From Grad Students to Faculty Members
Three Former Graduate Students Find a Home Within MCW's Faculty
(l-r) Alison Kriegel, PhD '08, and Caitlin O’Meara, PhD '11, earned doctoral degrees from MCW's Graduate School and later joined the faculty in MCW's department of physiology.
Medical College of Wisconsin assistant professor of physiology Caitlin O'Meara, PhD '11, first roamed the institution's halls as an undergraduate student interested in zoology, botany and cell biology. "A family friend had been in MCW's Summer Program for Undergraduate Research (SPUR) and had a wonderful experience," Dr. O’Meara says. "With my family in nearby Wauwatosa, it was a natural opportunity for me to explore biomedical research."
Alison Kriegel, PhD '08, MCW assistant professor of physiology, found her connection at a similar point in her academic career – when an undergraduate immunology professor told her about a major genetics grant for which MCW was recruiting staff to implement. "At the interview, I was absolutely fascinated by the opportunity to apply genomic analysis to physiological phenotypes, and I was hired in a support staff role," Dr. Kriegel shares.
Teresa Patitucci, PhD '16, MCW assistant professor of anatomy, worked as a technician in MCW's department of pediatrics (infectious disease).
Drs. O'Meara, Kriegel and Patitucci all later chose to attend MCW's Graduate School and earned their respective doctoral degrees. "I really liked the culture at MCW, and the interdisciplinary program was a great fit for me as I was still deciding what to specialize in," Dr. Patitucci notes.
Drs. O'Meara and Kriegel each studied physiology, but with distinct research interests. Dr. O'Meara's advisor was personalized medicine pioneer Howard Jacob, PhD (who served on MCW's faculty from 1996-2016). "I focused on the genetic mapping of kidney disease and really enjoyed learning with the other graduate students, especially our tightly-knit cohort in physiology," Dr. O'Meara says. "We worked together well and challenged each other constantly."
After working as a staff member with Andrew Greene, PhD, the Dr. Robert D. and Dr. Patricia E. Kern Professor in Biotechnology and Bioengineering, and professor of physiology at MCW, Dr. Kriegel knew that she wanted him as her Graduate School advisor. "One thing I admire about Dr. Greene is his openness to new ideas and approaches, including those that I wanted to explore in cardiovascular physiology," Dr. Kriegel comments. "I also enjoyed the high-level research environment in which I was supported but also expected to be on the front edge of the field."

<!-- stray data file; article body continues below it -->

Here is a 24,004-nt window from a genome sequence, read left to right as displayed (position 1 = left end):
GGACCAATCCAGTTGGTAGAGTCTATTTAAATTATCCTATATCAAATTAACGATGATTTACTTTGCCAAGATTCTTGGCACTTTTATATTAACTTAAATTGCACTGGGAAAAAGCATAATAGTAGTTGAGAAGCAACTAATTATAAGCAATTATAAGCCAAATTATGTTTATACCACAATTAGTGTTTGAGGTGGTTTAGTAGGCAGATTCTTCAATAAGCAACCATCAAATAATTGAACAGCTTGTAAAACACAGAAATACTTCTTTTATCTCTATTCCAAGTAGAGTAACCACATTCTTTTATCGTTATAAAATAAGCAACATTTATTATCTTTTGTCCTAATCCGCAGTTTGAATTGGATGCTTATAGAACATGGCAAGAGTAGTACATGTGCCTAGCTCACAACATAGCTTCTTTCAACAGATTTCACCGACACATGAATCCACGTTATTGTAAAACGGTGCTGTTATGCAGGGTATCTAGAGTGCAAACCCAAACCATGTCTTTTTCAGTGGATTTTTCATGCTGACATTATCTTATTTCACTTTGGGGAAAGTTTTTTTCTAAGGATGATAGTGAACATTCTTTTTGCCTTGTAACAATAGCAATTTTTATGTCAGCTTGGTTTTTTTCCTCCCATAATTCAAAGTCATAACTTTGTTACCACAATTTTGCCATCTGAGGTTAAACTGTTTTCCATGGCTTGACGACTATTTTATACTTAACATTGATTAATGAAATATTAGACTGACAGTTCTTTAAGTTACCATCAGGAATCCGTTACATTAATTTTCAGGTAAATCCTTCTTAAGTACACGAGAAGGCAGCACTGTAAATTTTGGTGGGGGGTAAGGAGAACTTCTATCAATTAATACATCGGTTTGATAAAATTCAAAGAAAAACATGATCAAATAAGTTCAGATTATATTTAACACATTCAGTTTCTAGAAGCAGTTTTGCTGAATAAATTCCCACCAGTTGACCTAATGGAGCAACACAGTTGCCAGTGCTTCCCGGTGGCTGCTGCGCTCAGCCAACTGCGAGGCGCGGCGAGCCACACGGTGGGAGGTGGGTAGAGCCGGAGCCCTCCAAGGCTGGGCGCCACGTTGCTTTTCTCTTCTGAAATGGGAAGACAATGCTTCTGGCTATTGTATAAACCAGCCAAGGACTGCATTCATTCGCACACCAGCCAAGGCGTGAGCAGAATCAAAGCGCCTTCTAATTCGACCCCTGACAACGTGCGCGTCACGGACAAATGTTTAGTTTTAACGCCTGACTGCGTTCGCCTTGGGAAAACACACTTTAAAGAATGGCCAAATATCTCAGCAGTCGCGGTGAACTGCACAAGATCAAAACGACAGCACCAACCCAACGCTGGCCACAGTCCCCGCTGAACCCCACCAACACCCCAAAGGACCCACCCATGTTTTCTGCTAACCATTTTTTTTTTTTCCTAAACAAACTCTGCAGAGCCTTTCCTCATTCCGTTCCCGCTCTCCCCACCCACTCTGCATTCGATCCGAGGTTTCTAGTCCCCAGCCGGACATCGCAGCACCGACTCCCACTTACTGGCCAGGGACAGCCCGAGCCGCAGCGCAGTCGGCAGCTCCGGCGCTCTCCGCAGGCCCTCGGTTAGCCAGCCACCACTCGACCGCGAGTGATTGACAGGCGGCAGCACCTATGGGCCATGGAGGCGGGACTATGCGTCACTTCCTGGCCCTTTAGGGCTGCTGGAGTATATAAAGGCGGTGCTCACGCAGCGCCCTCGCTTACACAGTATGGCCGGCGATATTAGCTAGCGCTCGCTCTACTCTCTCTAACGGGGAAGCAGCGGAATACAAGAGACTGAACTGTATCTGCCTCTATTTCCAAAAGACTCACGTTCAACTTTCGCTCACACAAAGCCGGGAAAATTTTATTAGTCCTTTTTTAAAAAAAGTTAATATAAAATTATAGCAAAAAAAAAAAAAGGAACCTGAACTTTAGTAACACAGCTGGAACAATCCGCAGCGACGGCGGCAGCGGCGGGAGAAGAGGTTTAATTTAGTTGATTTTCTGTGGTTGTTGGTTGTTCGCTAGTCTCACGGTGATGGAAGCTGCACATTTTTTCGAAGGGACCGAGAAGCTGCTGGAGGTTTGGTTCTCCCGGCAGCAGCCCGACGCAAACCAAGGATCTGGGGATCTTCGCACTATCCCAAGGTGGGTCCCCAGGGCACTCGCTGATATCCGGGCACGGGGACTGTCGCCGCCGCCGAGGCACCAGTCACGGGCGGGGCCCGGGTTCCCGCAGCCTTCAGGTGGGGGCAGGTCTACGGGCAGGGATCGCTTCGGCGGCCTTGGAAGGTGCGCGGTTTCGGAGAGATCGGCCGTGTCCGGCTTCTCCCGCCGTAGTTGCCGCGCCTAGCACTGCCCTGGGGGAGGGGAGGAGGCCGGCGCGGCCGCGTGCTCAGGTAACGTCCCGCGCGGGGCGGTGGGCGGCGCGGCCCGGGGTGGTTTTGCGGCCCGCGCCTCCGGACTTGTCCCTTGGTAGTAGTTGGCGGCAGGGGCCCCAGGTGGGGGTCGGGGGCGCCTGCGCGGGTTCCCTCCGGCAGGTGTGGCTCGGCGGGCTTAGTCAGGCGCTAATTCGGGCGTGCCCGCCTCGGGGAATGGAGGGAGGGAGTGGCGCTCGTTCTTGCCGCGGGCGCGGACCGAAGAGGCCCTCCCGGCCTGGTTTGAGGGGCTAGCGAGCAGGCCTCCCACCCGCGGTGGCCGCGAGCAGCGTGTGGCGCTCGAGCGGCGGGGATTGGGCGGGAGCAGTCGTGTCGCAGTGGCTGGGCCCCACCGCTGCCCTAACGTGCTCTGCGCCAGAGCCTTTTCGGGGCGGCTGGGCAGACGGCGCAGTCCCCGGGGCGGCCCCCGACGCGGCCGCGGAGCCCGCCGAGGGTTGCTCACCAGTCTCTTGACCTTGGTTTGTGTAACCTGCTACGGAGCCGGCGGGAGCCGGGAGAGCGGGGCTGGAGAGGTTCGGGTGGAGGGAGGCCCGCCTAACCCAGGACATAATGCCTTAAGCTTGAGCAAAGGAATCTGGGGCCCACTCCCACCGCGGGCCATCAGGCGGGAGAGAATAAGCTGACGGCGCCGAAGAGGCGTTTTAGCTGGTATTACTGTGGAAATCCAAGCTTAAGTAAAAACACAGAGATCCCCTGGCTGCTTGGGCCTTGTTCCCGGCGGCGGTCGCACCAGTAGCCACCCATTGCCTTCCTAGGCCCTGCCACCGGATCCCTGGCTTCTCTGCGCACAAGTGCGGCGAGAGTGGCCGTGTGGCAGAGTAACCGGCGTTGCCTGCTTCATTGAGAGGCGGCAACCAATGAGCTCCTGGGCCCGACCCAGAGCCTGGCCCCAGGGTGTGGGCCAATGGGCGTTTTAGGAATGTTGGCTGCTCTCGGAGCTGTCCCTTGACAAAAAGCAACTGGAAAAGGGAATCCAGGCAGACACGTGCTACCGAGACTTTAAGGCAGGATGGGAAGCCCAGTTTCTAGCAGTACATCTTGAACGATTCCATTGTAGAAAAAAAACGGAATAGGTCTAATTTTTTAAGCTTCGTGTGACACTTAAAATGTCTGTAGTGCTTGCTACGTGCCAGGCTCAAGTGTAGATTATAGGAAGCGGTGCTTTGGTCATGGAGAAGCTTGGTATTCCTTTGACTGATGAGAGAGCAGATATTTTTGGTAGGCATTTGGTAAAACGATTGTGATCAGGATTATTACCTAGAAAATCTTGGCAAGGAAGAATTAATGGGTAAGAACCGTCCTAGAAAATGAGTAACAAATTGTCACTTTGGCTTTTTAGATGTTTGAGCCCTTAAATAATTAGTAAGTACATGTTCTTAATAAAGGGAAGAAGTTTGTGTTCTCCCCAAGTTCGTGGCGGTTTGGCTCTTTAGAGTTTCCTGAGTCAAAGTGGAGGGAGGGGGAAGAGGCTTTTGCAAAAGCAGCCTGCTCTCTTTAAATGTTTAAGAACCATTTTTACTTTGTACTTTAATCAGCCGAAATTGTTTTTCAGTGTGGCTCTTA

Dr. Patitucci's primary focus was her research into the role that structural brain cells play in spinal muscular atrophy, which she undertook with advisor Allison Ebert, PhD, assistant professor of cell biology, neurobiology and anatomy. Dr. Patitucci also worked with Todd Hoagland, PhD, professor of cell biology, neurobiology and anatomy, to train in anatomy.
"After I had proven my organization and time management skills, Dr. Ebert trusted me to meet my research obligations while learning anatomy and later serving as a teaching assistant for Dr. Hoagland," Dr. Patitucci recalls. "Many of my classmates joined MCW's department of cell biology, neurobiology and anatomy after rotations. It made it fun to come to work every day because we could discuss our experiments and help each other solve problems."
The opening of MCW-Central Wisconsin led to a unique opportunity for Dr. Patitucci to apply her anatomy skills and love of the classroom.
"I really liked the MCW family atmosphere, and it was just such an exciting prospect to be involved in launching a new medical school campus, as well as to run an anatomy lab," she says. This was not her first time choosing to leap at the chance to help build something new. During her time as an MCW technician, Dr. Patitucci helped a research lab determine protocols and processes for providing clinical testing services. She also was Dr. Ebert's first graduate student, and thrived on helping build physical and digital research infrastructure to acquire and store their shared experimental data.